I would suggest that the best way to show humility is to point out that libertarianism is in accord with the basic moral values almost everyone adheres to in private life. What you need to do is attack the notion that the state is somehow above normal morality- remove that, and most people would become libertarians or near-libertarians by applying their existing moral beliefs about things like violence and taking other people's things. You don't have to say, "You're horribly wrong about a fundamental issue." Instead, say, "You've made a mistake on this issue, and that's led you astray even though you're right about so many other important things." That way, you're not the guy who thinks he knows it all, you're the guy who says he knows one thing that most people don't, albeit a thing with wide-reaching implications, but for the most part affirms traditional moral wisdom on basic questions.

How about "Everybody thinks this for X reason, but actually this is better explained by Y (or not X!)"

No need to drag yourself (and everybody else) into the argument. According to modern cog sci, we're all in it together anyway. But we might as well not start off emphasizing the us-them distinctions, no?

Anittah Patrick writes:

We could all use this reminder; thanks for posting. It reminded me that I've been meaning to post my loving observations regarding the social interactions of a libertarian group in NYC.

Dr. T writes:

I believe that libertarianism is the best form of government for libertarians. Libertarianism cannot work for large groups of unselected people. Therefore, it matters little what we say, whether we are humble or arrogant, or whether we smile or frown: we will not see any significant swing to libertarianism. Even worse, we are unable rein-in continually worsening nanny-statism. My plan is to move to Costa Rica: it's a left-leaning democracy at the national level, but the government seems laissez-faire at the local level.

If libertarianism is only the best form of government for libertarians, then why be libertarian in the first place?

Mr. Econotarian writes:

One of the challenges is that "Libertarians" fetishize liberty without fully understanding the economic science. Research shows that government institutional stability does matter, the question is only what they should do and how far they should go. Similarly, look at anti-immigration Ron Paul supporters.

I try to be as civil and understanding as possible in my econo-political conversations, but recently I saw this on a web site "If you are a true economist, then f*ck off and play with your stock markets and leave actual science to actual scientists."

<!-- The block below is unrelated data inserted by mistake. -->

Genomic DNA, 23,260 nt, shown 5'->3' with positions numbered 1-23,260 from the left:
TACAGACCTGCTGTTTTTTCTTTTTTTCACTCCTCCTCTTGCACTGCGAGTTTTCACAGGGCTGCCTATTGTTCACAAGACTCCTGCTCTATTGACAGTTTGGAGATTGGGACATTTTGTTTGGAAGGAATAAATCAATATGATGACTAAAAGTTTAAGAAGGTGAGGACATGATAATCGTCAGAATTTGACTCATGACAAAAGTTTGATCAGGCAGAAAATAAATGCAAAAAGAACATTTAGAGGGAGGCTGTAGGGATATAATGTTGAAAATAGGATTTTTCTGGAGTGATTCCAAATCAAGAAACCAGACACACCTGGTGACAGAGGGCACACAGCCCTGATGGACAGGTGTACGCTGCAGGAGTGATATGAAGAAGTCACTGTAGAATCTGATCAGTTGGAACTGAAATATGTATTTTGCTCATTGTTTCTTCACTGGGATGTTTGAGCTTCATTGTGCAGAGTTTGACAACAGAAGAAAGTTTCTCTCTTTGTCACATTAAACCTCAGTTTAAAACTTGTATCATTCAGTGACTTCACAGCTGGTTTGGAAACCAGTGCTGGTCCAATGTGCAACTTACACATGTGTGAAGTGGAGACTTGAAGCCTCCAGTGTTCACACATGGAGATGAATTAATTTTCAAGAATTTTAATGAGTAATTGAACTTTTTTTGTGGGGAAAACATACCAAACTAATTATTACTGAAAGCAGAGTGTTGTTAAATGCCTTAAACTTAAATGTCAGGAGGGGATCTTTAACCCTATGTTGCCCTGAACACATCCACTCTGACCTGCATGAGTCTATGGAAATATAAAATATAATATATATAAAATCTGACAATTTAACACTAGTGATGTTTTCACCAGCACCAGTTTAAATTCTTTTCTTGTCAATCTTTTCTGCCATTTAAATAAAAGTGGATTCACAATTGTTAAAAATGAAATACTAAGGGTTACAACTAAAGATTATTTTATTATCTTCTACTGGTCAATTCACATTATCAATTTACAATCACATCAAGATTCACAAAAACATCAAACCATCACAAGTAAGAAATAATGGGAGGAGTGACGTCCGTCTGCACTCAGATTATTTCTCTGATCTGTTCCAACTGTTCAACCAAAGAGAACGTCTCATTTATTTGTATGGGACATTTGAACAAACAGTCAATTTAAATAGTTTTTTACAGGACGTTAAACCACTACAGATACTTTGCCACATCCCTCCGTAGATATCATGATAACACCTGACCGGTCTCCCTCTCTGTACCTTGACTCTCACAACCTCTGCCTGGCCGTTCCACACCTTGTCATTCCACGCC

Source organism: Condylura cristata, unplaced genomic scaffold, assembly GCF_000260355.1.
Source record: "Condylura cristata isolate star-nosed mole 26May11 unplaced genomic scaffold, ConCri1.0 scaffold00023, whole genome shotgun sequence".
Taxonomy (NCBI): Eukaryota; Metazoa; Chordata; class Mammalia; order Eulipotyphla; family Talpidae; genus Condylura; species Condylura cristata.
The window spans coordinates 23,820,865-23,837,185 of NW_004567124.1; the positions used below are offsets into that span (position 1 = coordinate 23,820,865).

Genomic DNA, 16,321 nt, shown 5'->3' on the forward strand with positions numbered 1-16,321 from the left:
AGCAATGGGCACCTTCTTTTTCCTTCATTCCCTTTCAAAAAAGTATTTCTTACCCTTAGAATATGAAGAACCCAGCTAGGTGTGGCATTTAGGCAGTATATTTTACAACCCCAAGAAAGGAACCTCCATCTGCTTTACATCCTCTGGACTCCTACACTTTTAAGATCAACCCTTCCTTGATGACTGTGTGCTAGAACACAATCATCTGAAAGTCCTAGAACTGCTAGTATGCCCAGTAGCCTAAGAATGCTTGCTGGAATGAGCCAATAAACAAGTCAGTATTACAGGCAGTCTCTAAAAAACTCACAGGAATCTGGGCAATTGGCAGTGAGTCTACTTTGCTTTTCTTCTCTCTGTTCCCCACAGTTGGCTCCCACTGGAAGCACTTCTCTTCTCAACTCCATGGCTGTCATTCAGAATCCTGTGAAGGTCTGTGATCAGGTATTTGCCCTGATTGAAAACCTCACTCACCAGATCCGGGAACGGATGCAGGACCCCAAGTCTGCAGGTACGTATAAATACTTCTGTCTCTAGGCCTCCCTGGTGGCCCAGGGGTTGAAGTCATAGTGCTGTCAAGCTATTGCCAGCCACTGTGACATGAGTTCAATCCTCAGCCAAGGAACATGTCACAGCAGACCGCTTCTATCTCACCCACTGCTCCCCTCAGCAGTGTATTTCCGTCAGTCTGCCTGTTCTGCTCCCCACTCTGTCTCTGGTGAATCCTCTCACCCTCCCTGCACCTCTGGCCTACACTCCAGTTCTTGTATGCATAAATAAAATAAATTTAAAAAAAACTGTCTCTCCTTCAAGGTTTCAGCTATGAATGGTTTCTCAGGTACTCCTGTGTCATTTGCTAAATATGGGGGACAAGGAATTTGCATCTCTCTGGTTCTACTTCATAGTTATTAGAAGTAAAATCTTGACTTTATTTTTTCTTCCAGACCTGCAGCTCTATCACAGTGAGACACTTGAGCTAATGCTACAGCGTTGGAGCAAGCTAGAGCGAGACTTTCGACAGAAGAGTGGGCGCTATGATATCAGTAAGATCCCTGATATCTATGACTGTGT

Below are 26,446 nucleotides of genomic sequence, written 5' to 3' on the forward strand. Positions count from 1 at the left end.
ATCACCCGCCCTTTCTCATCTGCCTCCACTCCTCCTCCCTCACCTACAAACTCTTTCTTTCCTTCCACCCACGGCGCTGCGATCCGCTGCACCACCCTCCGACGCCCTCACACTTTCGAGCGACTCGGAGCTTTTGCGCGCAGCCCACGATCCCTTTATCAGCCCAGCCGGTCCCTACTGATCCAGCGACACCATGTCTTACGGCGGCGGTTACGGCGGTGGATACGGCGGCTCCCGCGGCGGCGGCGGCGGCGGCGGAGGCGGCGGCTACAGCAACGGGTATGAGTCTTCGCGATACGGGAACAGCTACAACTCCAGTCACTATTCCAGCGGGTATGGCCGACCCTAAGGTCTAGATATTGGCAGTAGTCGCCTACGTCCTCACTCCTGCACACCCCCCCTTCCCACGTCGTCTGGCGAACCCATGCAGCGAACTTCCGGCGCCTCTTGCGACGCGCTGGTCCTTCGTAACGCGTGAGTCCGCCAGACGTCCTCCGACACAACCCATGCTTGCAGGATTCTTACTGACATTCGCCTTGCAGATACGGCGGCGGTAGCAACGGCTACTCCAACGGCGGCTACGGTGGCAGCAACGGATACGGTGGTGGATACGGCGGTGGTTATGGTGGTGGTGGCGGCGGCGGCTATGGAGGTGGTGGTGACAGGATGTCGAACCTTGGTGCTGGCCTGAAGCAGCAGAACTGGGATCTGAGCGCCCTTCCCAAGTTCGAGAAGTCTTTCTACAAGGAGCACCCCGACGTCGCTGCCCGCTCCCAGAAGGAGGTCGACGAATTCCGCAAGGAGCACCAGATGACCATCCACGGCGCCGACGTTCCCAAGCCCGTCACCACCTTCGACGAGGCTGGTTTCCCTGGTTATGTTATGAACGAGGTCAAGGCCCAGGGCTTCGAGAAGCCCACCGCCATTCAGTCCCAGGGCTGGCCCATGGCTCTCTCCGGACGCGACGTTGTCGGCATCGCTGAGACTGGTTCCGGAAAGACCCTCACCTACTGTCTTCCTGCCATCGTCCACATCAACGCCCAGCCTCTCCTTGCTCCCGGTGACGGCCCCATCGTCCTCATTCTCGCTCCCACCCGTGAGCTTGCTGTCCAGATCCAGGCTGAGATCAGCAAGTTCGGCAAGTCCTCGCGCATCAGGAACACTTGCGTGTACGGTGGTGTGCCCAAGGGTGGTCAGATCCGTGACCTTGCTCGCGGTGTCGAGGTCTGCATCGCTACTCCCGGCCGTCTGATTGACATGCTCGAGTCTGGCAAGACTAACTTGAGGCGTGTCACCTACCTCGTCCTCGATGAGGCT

This was on a web site that deals with science and technology....

Unit writes:

How did Milton Friedman do it? He never got mad, he could have debated with Naomi Klein and still would have kept a smile on his face, all the while looking genial and making a lot of sense....

Troy Camplin writes:

Along these thoughts, I posted the following on my blog a few days ago:

There is something faintly ridiculous in defending a naturally occurring system against artificial constructs. Free market economies are bottom-up, productive, complex, creative systems; all man-made (developed first in the mind of man rather than occurring through human interactions -- such as socialism, welfare statism, fascism, and communism) are top-down, entropic, simplifying, dehumanizing systems. So supporting free market economics -- the form of economy which emerged naturally through voluntary exchange first in northern Italy, and then in the Netherlands and in England -- is not ideological any more than supporting the heliocentric view of the solar system is ideological. Saying "I support free markets" is a lot like saying, "I support the ecosystem," or "I support the planets orbiting the sun," or "I support atomic theory," or "I support evolutionary theory." In other words, expressing support for free market economics is expressing support for a naturally-occurring system. What we really don't like is that free market economies are outside of our control, and we hate to have anything not in our control. The opposition to free markets is all about control and power. We have learned that we can't take that attitude toward the ecosystem -- when will we learn that we can't take that attitude toward the economy, either?

Comments for this entry have been closed
Return to top